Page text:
1. the open book
1. A Transparent Account
It is maybe only necessary to use transparent methods of accounting if it is necessary to have accounting, and it is only necessary to have accounting in the service of a profitable outcome. To account in the service of profit is to assume, generally, the desirability of profit.
The individual doing the accounting is, like who or what she serves, also assumed to be in the service of profit, as profit is assumed to be desirable, and if she is in the service of profit, it is to be assumed that what she wants to do, and what she would do if there were no transparency, is profit. That is, she must keep a transparent account because without this she would steal.
To steal would be both her natural desire (to profit) and the only method of profit outside of the institutional will.
That she keeps a transparent account is always first in some service, then, of a larger body or an institution. If she keeps a transparent account, she may or should profit in another way: to benefit, as a reward for service, from the profitability of the institution, and benefit, likewise, from behaving as a small institution herself.
She is accounting transparently because there is a larger force which claims to know her heart: it assumes her heart is naturally a heart desiring profit, a heart which reflects (in miniature) the fundamental desire of the institution, too.
Perhaps this is her heart or perhaps she has been convinced to keep a clear and open record will be to be her benefit. Or, if she is not convinced this is to her benefit, she has been convinced she has no choice but to act in accord. She has been convinced that this is what one does when one has “nothing to hide.”
What this is, in fact, is not “nothing to hide”: it is “something to show” — a performance, for an audience of power, that her desires are in accord with the desires of those who have power, that she would as naturally desire profit as to steal it, and thus reinforce the “naturalness” of their desires.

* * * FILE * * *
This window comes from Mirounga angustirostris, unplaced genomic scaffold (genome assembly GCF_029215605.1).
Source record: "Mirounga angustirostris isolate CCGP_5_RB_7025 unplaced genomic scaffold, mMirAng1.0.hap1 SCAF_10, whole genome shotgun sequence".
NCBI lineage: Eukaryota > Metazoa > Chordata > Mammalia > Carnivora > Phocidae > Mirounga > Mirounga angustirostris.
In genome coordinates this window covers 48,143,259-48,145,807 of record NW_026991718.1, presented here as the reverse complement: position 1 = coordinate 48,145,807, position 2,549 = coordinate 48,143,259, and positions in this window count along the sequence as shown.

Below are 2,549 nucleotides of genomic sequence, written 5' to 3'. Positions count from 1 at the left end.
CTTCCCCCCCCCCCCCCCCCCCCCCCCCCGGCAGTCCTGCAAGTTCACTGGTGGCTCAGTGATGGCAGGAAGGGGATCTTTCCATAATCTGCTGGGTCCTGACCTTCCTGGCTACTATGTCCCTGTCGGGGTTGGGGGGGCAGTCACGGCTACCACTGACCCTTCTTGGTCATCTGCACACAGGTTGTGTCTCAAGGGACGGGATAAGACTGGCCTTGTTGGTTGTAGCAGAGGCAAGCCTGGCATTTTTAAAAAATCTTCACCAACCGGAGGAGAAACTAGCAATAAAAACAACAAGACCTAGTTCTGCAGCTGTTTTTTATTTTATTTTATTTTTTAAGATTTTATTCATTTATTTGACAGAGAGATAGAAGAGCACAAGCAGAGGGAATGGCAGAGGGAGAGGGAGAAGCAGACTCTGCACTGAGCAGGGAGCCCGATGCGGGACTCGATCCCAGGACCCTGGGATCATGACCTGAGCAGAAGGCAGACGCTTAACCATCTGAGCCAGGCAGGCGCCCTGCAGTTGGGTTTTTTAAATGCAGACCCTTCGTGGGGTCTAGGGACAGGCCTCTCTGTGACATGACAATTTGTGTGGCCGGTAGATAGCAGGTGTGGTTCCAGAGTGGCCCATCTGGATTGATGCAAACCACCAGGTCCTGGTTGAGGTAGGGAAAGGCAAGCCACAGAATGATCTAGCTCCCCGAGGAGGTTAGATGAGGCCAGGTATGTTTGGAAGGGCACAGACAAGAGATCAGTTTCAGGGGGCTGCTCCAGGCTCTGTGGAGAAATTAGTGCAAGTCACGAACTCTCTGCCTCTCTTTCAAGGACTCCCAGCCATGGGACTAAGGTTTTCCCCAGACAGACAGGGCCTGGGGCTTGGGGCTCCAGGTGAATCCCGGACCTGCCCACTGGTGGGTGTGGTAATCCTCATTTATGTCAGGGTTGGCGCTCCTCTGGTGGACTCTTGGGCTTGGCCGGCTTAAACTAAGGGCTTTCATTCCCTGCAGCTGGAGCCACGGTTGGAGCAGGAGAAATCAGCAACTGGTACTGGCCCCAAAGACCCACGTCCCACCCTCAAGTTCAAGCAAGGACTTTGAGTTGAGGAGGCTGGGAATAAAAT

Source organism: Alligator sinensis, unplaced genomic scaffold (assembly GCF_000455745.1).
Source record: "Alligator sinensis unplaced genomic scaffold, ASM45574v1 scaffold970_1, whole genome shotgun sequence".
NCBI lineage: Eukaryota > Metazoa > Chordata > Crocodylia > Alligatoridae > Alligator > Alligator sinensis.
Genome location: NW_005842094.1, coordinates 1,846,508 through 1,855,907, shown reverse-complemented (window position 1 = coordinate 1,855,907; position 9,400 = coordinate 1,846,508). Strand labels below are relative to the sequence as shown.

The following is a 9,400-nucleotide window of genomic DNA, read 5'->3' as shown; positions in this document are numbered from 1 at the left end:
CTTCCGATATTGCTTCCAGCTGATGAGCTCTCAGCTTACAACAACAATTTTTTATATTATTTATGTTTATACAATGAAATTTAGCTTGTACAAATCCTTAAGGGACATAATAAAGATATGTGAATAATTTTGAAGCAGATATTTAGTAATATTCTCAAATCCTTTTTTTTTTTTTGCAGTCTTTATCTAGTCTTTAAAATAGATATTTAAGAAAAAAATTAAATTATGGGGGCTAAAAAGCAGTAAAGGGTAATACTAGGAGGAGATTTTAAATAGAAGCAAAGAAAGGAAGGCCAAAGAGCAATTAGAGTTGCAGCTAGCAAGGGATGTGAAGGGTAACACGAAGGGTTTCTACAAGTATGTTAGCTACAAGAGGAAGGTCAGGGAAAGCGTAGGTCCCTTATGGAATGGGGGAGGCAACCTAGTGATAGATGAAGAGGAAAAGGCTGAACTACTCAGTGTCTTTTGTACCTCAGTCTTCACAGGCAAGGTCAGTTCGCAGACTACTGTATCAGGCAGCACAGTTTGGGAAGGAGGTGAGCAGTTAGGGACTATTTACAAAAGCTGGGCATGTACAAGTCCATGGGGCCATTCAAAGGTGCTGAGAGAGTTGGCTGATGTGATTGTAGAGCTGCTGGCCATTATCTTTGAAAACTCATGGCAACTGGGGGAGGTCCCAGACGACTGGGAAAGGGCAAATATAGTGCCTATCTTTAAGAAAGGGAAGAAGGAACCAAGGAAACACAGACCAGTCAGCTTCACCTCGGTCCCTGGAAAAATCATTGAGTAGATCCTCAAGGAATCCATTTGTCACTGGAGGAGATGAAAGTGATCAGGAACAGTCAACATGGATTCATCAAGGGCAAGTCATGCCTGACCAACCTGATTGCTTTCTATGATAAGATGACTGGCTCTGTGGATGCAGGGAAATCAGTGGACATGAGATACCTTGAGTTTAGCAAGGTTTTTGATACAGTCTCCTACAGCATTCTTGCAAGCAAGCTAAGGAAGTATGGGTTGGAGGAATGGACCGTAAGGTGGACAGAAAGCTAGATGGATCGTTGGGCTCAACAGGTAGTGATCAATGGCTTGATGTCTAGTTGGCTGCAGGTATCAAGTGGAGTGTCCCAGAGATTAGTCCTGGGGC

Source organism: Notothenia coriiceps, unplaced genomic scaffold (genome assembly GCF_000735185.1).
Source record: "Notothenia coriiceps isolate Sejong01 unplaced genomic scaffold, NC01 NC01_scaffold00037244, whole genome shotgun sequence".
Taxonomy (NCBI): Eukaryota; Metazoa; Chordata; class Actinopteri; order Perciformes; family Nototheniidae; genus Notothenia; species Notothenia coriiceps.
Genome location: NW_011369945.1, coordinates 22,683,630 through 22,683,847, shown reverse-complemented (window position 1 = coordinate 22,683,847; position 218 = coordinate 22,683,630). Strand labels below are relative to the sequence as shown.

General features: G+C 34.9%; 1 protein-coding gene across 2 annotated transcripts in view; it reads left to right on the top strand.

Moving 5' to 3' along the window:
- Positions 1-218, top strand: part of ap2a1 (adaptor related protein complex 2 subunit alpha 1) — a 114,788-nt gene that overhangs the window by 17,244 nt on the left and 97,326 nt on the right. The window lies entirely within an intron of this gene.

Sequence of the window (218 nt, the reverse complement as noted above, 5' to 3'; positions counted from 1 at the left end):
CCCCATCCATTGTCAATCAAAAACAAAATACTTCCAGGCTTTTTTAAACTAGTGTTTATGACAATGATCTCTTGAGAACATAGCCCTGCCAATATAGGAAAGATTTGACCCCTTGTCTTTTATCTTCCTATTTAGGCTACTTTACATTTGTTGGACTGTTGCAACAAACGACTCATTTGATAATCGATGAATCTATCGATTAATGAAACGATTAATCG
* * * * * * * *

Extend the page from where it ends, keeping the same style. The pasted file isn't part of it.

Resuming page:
The accounting here has only a little to do with financial record books. It could also be a kind of transparency required, by convention, among humans in human relationships like children to their parents, of a husband to his wife. It could be the transparent account of oneself and one’s life required by those service jobs — so many — which require of their workers “the best intentions” and an “open heart.” It could also be an “transparent account” that is sometimes literature.
That she who has been asked to keep the books might refuse to offer a transparent account often means, to the institution, that she has stolen something. If the books are muddled, confused, lost, damaged, inconsistent or otherwise opaque, she has provided a suspect record –she is caught.
She has probably stolen. Or maybe not. But it is to be assumed that she has, for the proof of her bad deed is in the opaqueness, and the heart’s alignment with the one desire is, by everyone, understood. And maybe she has. To steal, in this situation, is not to behave aberrantly: it is to behave as a natural extension and reinforcement of a desire that everyone knows is the real one. To steal is a problem insofar as it does not work to further the profit of the institution, or it keeps the thief from the expected reward of her (more moderate) share of profit, but it’s okay as it works to further naturalize the idea of profit itself, and also to reinforce the necessity of a transparent account.
It’s probably a requirement of the idea of the “transparent account” that someone should steal, once in a while, as a kind of ritualized reaffirmation of the desirability of profit. It is like how marriage as an institution requires adultery, or non-fiction requires liars, or how families require that children will sometimes run away.
But there is a greater refusal beyond theft, for mere embezzlement is less like refusal and more like playing the game but miscalculating the odds. This greater refusal is the refusal of accounting or of transparency altogether.
Maybe the person has thought about accounting, and thought about how it gives the wrong forms to desire insofar as the very act of it is to give sanction or reinforcement to only certain desires. And what, this person asks, about how a transparent accounting is not actually anything like veracity, how veracity includes conspiracy, corners, shadows, under-the-beds?
She might just prefer not to — to be neither bookkeeper or embezzler finally.
Desire with an audience becomes, like pornography, a thing which is primarily about the audience’s desires. There is, in fact, another desire: to keep one’s desire for one’s self and off the books.
3. The anybody reader of literature
This is a problem of literature: to know that to refuse a book-keeperly like transparency is to protect the heterodoxy of desire, but to know, also, that literature is “the new regime of writing in which the writer is anybody and the reader is anybody.”
Like the non-profit’s books, like the public’s records, a novel or poem or blogpost is just left there, open, as if its openness, its transparency — the “anybodiness” of its reader — is anything like the truth. I am maybe a cabalist (Fourier: “as divine as it is infernal”) here, thinking that there may be no more truthfulness than a whisper of conspiracy —
but what lengths a writer must go to bring the verity of conspiring talk or un-public intimacies to an open book.